…Finally! After working so hard for 8 DAYS (well, more like 7-1/2, really) and filing your official “I-Went-To-Judge-School-And-All-I-Got-Was-This-Lousy-Certificate” certificate (suitable for framing) — voila! You’re a judge! presiding over your very own courtroom! where, clad in The Honorable Finery of Your Choice, you spend maybe 4-5 days a month adjudicating the local miscreants, most of whom are supplied to you by Officer Friendly, the rest being deadbeats who don’t pay their rent or who otherwise ripped off some law-abiding village resident to the tune of $3000 or less ($5000 or less for the townies). After annoying them all, plaintiff and defendant alike, with your 8-day allocation of judicial wisdom, they leave the courthouse one by one, the traffic violators nursing their wounded wallets and the civil litigants grumbling about how the opposing party got off way too easy — but it’s all good, because it’s your courtroom! where everyone calls you “Your Honor”! and stands up when you enter! and does whatever you tell them! and if the defendant pro se gets on Your Honorable Nerves, you can do things like roll up several pages of NY VTL 1229c and shake them at her while bellowing, “This is criminal court! You’re a criminal now!”
Well, there are *some* responsibilities that come with the job. Like, you have to take “advanced training” once a year. It’s really no big deal because from what I can find, it’s only 12 HOURS a year… 6 of which can be done from home…and the taxpayers pay for it all (that’s you and me, folks), including giving YOU a nice big chunk o’ change to reward you for missing that beer-drinking, deer-hunting weekend or putting off til next month that downstate city shopping venture with your BFFs…while you stay home, order pizza, and spend a few hours reading legal stuff and drinking coffee to stay awake.
Hopefully some of this training might include NY VTL 1229c, especially subsection 5. Maybe I’ll volunteer to teach that class. I mean, it’s not exactly rocket science. I understood it after reading it twice — once to figure it out and a second time to make sure I didn’t miss anything — which took maybe all of 90 seconds. However, it apparently befuddled His Dumb-Ass Honor for 27 years, despite all that updated OCA training and a mentoring judge holding his hand…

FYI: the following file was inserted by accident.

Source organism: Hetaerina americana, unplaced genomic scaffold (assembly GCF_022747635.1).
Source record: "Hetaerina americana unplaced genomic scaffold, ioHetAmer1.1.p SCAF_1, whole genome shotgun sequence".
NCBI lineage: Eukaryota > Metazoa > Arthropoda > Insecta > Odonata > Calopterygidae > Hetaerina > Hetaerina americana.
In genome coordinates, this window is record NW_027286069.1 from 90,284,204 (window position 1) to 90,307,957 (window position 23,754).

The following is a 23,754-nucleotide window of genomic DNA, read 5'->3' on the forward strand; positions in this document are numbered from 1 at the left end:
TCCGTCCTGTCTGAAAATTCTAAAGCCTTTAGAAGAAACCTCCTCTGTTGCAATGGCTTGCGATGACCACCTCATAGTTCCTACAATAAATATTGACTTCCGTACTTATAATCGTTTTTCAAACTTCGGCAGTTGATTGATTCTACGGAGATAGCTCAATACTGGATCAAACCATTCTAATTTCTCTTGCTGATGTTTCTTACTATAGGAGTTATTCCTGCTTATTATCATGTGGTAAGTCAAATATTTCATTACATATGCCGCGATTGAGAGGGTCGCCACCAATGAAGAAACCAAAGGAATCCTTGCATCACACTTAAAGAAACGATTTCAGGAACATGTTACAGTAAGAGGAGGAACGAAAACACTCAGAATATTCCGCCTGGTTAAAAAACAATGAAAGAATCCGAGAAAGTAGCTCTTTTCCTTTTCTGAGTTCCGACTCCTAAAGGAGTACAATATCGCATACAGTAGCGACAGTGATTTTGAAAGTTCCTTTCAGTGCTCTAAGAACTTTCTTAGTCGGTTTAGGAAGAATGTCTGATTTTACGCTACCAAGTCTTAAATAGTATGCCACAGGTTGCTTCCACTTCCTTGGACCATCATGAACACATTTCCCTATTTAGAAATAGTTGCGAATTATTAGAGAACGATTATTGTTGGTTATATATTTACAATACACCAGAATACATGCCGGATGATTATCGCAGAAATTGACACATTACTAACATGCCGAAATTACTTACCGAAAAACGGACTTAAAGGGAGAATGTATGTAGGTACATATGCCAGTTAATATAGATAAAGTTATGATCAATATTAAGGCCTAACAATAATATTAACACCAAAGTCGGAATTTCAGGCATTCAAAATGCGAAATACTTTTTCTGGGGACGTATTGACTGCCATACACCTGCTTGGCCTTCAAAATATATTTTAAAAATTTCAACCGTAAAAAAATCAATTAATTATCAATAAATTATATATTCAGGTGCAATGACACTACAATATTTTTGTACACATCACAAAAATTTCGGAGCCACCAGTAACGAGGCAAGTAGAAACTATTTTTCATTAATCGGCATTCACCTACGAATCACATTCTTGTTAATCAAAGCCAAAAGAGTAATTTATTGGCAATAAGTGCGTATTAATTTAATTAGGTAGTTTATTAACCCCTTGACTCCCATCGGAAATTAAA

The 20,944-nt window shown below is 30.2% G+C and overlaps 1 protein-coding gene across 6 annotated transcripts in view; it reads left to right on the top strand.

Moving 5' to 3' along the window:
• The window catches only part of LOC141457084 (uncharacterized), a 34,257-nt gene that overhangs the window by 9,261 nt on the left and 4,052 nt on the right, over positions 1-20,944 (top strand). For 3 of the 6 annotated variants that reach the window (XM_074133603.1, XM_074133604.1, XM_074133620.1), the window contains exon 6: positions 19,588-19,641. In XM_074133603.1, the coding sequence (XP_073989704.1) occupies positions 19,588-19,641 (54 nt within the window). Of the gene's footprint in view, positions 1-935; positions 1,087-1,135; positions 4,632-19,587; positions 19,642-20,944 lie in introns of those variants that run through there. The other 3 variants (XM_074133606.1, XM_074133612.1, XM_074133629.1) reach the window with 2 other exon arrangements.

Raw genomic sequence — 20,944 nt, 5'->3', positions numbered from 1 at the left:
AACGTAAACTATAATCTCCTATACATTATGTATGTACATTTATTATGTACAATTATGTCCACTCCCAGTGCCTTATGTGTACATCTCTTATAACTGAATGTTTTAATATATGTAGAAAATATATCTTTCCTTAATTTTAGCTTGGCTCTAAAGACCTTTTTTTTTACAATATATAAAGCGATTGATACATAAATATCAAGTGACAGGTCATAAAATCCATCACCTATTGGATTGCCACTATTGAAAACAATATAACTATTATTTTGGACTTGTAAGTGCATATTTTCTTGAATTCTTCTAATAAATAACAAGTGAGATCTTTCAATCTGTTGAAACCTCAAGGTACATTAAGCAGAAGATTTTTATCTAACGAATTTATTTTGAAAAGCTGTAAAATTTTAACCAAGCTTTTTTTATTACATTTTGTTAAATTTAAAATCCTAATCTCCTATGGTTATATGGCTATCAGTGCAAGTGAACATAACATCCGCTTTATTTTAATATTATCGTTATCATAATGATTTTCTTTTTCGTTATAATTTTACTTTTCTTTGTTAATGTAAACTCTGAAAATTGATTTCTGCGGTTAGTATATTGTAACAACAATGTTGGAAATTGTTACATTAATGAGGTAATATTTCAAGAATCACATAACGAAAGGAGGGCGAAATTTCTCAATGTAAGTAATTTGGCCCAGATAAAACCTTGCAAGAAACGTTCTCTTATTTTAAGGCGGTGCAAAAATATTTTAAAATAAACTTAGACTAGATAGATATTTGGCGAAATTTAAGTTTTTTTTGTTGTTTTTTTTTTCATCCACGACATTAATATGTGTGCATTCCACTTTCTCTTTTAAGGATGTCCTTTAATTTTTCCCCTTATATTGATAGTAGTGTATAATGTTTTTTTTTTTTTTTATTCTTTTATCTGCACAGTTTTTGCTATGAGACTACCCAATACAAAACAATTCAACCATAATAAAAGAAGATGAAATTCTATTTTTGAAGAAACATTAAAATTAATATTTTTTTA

Anyhow, Your Honor should also probably join this: http://nysmagassoc.homestead.com (see image, below, right) but they’re a fun group — the 2013 conference is at Lake Placid, baby! And you get a license plate with “SMA” on it, which guarantees you can drive as fast and crazy as you want without ever getting a ticket — that is, unless you are driving drunk and get into an accident. In that case, if you smack into another car so hard that the driver’s glasses “fly off her face” and “the bolts securing [your] license plate” get stuck in her car, you”ll get a handful of tickets, but who cares — while you recover from Your Honorable Hangover, the DA bumps everything down to a single Class A misdemeanor, for which you endure The Honorable Slap on the Wrist, but — you’re still a judge! and no one even thought of rolling up any legal papers to shake at you while bellowing “You’re a criminal now!”
Even if you do it again 3 years later, you won’t get fired or anything. They’ll put you on paid (!!) leave while the Judicial Commission scratches its head and wonders what to do with you, and that can take months:
Bummer, dude. Oh, not for Justice Apple — it’s a bummer for you and me, who are paying for his vaca– , I mean “leave.” Especially since, when this case rolled around the Judicial Commission’s agenda for a second time, they extended his paid leave because
“The commission believes that public confidence in the integrity of the judiciary … would be undermined were Judge Apple to continue to exercise the power of judicial office in one court while contemporaneously defending against two felony charges pending against him in other courts.”